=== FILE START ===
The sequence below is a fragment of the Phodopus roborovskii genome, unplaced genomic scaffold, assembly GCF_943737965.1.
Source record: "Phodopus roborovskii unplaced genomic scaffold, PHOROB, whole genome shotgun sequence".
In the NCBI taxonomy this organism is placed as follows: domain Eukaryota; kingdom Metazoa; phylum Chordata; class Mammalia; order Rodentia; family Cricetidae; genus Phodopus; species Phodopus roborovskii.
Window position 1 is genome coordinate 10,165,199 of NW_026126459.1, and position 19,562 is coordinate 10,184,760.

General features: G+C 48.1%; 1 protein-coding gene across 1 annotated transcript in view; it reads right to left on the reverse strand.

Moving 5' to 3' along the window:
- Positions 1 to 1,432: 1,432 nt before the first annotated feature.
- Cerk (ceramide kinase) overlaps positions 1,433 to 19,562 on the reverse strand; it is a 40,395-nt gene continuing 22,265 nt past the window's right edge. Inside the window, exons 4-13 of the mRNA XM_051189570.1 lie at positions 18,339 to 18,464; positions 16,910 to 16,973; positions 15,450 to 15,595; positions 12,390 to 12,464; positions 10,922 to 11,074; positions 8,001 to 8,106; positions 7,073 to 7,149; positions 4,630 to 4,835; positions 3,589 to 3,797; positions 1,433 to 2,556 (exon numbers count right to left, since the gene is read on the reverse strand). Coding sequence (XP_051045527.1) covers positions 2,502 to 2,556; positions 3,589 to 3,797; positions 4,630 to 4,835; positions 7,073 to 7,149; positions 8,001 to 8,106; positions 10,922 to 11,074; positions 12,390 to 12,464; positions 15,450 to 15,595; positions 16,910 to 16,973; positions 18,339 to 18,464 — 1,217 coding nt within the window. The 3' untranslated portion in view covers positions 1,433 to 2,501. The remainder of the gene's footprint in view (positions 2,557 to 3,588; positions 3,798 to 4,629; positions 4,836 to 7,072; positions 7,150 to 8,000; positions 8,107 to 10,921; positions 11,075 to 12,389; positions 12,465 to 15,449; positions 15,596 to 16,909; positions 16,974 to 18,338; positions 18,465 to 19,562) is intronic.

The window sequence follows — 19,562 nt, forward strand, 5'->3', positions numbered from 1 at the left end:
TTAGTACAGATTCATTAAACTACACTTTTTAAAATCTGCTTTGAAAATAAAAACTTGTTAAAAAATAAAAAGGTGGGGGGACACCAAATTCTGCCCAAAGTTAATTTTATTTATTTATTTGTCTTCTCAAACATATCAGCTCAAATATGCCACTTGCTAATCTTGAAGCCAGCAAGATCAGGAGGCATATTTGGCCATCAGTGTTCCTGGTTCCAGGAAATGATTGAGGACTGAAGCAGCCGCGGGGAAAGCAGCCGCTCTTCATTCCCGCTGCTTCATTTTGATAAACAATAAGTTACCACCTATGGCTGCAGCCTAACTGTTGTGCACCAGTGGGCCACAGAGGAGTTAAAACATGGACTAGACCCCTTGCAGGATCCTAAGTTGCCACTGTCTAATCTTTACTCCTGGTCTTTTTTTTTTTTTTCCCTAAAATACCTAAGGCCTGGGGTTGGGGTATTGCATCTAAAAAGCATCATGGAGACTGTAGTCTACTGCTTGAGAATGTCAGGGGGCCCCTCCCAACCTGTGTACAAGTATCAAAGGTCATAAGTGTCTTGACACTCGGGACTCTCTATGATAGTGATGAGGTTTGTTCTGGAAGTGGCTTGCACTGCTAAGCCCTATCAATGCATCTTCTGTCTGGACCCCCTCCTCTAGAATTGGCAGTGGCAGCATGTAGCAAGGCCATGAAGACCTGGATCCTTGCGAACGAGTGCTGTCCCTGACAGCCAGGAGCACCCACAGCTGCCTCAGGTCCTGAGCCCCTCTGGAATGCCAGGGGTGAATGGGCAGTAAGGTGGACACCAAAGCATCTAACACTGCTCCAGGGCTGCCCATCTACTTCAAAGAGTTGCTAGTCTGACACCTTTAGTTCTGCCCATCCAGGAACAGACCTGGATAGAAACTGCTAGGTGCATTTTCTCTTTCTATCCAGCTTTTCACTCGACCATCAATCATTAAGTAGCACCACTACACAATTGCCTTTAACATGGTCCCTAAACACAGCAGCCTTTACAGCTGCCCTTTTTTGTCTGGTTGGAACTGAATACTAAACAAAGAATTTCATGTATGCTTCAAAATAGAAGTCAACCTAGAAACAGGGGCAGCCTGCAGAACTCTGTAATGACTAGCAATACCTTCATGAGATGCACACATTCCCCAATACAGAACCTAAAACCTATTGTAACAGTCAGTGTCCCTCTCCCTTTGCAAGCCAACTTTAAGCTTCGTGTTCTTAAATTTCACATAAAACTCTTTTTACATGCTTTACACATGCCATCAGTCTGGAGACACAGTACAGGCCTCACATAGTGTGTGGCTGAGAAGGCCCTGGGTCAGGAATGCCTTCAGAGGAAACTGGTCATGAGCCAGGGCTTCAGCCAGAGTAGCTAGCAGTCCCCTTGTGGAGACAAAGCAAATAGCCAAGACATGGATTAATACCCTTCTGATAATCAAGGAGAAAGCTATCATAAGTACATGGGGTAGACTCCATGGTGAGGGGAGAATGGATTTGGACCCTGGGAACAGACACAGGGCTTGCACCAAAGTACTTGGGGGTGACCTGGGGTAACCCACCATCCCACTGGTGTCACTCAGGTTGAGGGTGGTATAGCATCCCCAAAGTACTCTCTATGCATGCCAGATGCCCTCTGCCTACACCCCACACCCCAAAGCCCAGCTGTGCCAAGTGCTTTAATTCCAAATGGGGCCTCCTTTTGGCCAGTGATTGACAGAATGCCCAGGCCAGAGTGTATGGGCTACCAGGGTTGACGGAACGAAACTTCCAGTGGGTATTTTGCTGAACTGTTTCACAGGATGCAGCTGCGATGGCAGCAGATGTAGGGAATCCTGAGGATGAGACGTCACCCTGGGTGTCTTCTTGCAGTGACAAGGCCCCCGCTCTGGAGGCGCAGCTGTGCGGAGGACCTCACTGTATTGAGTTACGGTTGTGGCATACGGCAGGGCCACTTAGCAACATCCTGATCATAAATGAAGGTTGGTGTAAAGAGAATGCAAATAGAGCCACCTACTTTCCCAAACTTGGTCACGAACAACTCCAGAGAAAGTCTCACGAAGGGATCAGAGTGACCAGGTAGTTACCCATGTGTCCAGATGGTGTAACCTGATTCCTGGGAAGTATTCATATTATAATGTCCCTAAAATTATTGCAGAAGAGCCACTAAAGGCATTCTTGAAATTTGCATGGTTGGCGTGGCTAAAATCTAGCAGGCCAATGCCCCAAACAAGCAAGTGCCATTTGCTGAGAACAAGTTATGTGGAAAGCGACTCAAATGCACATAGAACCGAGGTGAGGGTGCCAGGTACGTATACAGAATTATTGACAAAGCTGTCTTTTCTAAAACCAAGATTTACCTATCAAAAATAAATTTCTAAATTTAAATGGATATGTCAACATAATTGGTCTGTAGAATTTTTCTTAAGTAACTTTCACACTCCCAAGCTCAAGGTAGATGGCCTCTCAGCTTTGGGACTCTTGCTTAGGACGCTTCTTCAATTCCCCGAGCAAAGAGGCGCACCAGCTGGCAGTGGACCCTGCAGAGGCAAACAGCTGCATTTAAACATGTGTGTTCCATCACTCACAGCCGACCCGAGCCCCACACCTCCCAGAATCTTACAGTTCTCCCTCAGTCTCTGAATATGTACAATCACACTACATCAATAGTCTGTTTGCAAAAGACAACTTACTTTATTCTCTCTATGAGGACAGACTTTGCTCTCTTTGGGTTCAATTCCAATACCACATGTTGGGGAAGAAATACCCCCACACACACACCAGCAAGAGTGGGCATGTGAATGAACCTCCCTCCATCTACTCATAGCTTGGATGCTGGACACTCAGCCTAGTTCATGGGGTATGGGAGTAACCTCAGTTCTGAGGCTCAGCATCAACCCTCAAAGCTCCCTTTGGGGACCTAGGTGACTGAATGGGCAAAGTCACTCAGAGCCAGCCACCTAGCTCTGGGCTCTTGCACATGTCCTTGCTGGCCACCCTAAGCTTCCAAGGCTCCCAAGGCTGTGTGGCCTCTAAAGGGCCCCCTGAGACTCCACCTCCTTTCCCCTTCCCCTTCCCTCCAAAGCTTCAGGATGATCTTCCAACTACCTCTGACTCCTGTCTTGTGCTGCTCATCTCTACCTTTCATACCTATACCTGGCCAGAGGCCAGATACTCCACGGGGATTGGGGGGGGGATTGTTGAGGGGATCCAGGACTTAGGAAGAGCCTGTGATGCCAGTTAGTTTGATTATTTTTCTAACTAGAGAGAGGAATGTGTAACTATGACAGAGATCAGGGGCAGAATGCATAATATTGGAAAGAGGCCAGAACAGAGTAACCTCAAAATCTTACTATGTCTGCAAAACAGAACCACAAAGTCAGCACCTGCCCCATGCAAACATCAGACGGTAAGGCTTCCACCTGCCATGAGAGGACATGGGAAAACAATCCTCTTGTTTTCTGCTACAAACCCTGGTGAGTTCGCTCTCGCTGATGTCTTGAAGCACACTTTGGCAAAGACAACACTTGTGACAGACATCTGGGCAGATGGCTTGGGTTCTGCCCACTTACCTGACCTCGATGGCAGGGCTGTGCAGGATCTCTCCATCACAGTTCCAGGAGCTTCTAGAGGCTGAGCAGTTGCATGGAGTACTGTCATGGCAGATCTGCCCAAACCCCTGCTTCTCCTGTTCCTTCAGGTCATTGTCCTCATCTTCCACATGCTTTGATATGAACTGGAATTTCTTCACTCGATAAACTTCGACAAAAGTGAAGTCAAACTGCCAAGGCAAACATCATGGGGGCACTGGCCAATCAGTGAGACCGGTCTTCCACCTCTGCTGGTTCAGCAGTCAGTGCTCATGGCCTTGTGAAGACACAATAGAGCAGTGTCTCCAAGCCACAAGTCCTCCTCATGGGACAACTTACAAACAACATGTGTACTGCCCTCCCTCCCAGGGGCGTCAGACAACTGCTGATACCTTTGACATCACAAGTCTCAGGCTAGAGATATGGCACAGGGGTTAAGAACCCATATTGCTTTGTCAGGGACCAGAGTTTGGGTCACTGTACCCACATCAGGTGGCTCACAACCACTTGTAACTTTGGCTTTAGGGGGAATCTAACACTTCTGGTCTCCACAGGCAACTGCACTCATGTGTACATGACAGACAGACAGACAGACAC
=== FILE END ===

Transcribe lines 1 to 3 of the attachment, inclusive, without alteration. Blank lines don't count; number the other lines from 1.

The sequence below is a fragment of the Phodopus roborovskii genome, unplaced genomic scaffold, assembly GCF_943737965.1.
Source record: "Phodopus roborovskii unplaced genomic scaffold, PHOROB, whole genome shotgun sequence".
In the NCBI taxonomy this organism is placed as follows: domain Eukaryota; kingdom Metazoa; phylum Chordata; class Mammalia; order Rodentia; family Cricetidae; genus Phodopus; species Phodopus roborovskii.